In today's online marketplace, building a traditional sales force or conducting expensive sales training programs should not be the first action items on your business development plan. What should be on your list instead?
Here's another in my series where I pick a topic and connect with someone a lot smarter than me. (There's a list of some previous installments at the end of this article.)
You know my first response: Without sales I don't have a business.
Sure. That's why entrepreneurs tend to say, "Should we hire a salesperson? Does our sales team need training?"
The thing is, old school selling is dead: Cold call, high pressure, get-the-appointment-at-all-costs selling doesn't work anymore.
Hopefully you've already embraced that premise and you've tried to move to a more relationship-based sales process. Maybe you've even graduated to understanding that nobody actually wants to talk to a salesperson and you've adjusted the role a bit.
But maybe you're still struggling, or your growth is so slow you can barely afford to pay for your new relationship-type anti-salesperson.
If that is the case then it sounds like I'm stuck.
Here's the problem: Your anti-salesperson is trying to fit his old sales process into his new relationship development efforts--and they just don't fit because most people, most sales training programs, and most small businesses miss the bigger picture.
It's not just about sales; sales can't carry the weight alone. Sales (and I know a lot of sales directors will argue this point) is one aspect and one type of marketing.
But it's even more than the marketing piece that's missing: It's operations, product development, fulfillment, customer service, and even business strategy.
Without a broader business perspective and a broader marketing culture and effort, sales will always fail. Sales will always fall back into an old school selling mindset, and if you continue with that outdated idea of "sales" you won't succeed--just like the last salesperson who annoyed you.
So what do I do instead?
Stop selling and start learning how to attract sales.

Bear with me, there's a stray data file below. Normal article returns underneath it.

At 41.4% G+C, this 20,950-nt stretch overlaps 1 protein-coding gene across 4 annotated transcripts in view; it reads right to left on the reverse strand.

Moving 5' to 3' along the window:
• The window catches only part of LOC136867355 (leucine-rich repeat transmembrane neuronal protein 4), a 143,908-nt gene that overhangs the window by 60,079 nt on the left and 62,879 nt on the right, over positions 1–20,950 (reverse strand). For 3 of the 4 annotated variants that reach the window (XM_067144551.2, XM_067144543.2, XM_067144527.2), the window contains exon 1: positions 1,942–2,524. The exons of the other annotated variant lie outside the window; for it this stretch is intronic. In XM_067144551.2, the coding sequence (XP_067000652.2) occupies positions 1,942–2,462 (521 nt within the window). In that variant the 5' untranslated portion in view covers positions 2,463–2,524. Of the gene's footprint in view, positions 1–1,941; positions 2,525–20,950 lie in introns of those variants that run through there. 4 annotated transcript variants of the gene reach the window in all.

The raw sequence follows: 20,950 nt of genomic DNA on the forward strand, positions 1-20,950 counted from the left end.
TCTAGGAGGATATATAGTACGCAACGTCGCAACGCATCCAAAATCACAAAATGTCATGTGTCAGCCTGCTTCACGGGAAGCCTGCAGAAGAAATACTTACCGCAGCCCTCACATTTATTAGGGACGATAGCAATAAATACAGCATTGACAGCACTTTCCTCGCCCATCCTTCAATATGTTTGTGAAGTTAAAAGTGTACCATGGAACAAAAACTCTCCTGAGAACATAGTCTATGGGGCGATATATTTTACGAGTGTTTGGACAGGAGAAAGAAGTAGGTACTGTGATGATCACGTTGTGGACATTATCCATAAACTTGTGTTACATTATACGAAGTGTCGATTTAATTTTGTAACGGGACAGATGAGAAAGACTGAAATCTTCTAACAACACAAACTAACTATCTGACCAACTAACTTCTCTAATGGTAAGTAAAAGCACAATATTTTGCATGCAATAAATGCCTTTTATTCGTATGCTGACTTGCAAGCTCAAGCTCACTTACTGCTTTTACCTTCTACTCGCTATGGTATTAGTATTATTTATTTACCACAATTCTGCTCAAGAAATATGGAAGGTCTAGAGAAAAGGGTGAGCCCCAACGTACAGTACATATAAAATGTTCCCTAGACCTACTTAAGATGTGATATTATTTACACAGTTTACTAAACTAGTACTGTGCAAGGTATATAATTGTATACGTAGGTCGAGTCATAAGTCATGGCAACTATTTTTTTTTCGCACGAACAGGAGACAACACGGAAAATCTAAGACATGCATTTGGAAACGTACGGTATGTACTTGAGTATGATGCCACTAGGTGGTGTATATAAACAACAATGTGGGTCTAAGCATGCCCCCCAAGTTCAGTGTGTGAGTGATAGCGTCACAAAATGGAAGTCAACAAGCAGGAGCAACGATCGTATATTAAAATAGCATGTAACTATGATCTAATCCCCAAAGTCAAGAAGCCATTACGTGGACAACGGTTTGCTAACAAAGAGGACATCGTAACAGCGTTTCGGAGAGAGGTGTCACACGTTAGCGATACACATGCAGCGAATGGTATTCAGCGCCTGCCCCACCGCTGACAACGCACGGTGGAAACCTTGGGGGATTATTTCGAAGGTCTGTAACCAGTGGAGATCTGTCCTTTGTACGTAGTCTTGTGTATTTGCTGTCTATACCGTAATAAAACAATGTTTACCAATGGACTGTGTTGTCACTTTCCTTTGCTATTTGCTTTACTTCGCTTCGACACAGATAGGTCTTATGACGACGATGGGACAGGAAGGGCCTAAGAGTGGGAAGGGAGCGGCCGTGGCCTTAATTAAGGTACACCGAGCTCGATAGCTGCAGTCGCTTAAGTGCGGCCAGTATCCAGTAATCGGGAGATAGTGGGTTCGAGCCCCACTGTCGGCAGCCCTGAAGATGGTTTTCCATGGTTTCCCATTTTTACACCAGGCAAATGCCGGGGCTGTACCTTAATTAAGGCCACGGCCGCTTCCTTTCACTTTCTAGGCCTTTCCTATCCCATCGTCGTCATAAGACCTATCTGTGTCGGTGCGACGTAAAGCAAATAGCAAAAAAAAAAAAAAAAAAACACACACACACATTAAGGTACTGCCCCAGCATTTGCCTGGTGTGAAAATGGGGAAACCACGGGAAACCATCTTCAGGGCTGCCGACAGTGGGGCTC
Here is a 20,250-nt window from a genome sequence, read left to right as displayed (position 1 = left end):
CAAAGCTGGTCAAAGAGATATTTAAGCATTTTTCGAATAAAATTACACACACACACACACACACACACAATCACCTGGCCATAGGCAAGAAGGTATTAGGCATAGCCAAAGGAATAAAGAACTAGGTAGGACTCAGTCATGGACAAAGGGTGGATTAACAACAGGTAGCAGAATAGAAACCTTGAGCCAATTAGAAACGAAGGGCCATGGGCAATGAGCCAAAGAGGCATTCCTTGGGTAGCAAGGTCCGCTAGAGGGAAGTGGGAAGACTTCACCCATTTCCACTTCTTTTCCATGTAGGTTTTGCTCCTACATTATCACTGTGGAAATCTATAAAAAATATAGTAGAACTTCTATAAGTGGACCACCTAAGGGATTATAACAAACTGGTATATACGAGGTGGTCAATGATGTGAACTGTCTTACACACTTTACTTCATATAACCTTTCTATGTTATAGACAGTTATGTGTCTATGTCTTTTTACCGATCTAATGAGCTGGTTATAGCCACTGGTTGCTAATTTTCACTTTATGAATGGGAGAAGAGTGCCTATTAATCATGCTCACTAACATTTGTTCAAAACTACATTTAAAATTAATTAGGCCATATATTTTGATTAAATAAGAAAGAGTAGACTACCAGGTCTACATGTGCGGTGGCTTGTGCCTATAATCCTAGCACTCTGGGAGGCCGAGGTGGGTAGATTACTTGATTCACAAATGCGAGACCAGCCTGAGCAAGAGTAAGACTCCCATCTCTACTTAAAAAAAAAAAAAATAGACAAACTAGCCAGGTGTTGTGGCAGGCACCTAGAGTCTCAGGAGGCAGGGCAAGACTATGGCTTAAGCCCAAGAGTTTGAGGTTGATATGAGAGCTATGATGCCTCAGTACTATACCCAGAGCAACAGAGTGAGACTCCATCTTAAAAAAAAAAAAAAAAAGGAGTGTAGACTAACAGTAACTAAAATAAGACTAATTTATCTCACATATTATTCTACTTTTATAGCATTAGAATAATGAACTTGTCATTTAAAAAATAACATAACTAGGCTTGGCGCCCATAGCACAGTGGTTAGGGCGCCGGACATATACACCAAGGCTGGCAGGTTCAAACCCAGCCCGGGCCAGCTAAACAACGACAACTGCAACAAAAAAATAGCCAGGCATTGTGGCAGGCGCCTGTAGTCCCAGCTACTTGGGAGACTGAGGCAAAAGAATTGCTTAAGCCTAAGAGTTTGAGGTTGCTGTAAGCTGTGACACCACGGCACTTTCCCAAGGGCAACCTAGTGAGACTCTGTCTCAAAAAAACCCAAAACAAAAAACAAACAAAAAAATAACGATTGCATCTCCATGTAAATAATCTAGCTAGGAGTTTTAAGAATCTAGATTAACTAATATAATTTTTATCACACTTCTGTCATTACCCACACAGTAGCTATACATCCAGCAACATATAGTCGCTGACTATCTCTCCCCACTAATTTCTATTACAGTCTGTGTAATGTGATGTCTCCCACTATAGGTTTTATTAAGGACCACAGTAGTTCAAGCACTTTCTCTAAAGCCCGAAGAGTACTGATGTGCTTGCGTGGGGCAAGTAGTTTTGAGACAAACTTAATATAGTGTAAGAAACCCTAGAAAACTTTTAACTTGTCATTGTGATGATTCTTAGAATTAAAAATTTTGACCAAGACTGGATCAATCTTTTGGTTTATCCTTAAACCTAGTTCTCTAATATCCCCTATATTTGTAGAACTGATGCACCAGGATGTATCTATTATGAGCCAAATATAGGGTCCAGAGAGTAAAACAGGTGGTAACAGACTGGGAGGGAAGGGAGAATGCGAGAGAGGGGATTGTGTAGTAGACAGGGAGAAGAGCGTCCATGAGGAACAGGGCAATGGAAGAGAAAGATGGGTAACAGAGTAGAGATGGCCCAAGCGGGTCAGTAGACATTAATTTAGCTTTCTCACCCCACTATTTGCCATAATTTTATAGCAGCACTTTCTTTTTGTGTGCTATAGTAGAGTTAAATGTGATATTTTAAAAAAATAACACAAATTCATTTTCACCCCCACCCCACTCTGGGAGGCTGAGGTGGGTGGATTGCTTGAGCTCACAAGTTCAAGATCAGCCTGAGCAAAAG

The big difference for sales, of course, is the way we buy things today. Online isn't a separate entity; it's how we live our lives. So if you plan to be in business in the next five years you must merge your offline world into an online presence. The buying process starts much earlier (most often it starts online) and decision-making is nearly complete before we ever contact the provider concerning the goods or services we buy.
So where do I start?
There are a few key things you should do to start a long-term plan of attracting sales. The process starts with adjusting your sales process from offline to online, which you should begin as early as possible. You can accomplish this with your website, your blog, and your social media networks. Those digital assets are your funnel and need to be developed and managed with specific "attraction" goals in mind:
Website: Your website is your best "closer" when it serves as a digital, solution-oriented salesperson that guides each visitor to the exact information they want--fast. Use prioritized calls-to-action (CTAs), prioritized audience segments, strategic conversion strategies, and intelligent user experience (UX) navigation.
Instead of asking, "What should we put on our website?" ask, "What experience would best suit the visitor in each given situation? How can we quickly and efficiently provide the answers they're looking for as if they are having the most satisfying first sales meeting of their lives... and will get exactly what they want?"
Blog: Your blog is your "interest generation" material, your "visibility," your "industry expertise," your new "advertising."
Except in very specific circumstances, if you're using an expensive printed brochure you're wasting your money. (How many brochures have you actually read in the last 10 years?)
Your blog must (over time) cover every question, concern, new idea, peripheral interest, like-minded interest, what happens three to six to nine months before the customer has even considered the need, etc. The goal is to cover every aspect of what your prospective buyer may be thinking, feeling, and asking about your product or service.
Once you start regularly and consistently posting quality information, market your blog by developing blogging relationships and connecting with people who have an interest in your work. Guest blog, post your blogs on social bookmarking (or microblogging) sites like Tumblr (by the way, Facebook is technically also a social bookmarking site), and try to be as visible as possible in the online world.
Social Networks: Your social networks are your new "listening" mechanism and your new "inside sales" team.
Listen carefully to what your buyer really wants, what your buyer really thinks, and how your buyer wants to be perceived by their online community. Then strategically and proactively engage in those conversations. Be careful though, and read between the lines of perception; people don't always do what they say they would or want what they say they want (especially online.)